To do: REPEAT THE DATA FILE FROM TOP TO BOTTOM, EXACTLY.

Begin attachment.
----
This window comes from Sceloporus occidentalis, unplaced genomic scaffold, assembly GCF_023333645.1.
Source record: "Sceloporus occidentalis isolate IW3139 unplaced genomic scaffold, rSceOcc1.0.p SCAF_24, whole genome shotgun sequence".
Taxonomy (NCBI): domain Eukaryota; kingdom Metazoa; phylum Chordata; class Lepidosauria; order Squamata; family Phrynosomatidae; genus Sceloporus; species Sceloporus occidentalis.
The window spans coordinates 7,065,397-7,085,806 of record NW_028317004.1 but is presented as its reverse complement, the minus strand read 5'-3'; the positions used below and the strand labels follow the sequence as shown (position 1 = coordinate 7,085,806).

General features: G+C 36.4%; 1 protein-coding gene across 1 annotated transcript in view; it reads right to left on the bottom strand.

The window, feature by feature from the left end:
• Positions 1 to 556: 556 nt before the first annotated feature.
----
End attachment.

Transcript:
This window comes from Sceloporus occidentalis, unplaced genomic scaffold, assembly GCF_023333645.1.
Source record: "Sceloporus occidentalis isolate IW3139 unplaced genomic scaffold, rSceOcc1.0.p SCAF_24, whole genome shotgun sequence".
Taxonomy (NCBI): domain Eukaryota; kingdom Metazoa; phylum Chordata; class Lepidosauria; order Squamata; family Phrynosomatidae; genus Sceloporus; species Sceloporus occidentalis.
The window spans coordinates 7,065,397-7,085,806 of record NW_028317004.1 but is presented as its reverse complement, the minus strand read 5'-3'; the positions used below and the strand labels follow the sequence as shown (position 1 = coordinate 7,085,806).

General features: G+C 36.4%; 1 protein-coding gene across 1 annotated transcript in view; it reads right to left on the bottom strand.

The window, feature by feature from the left end:
• Positions 1 to 556: 556 nt before the first annotated feature.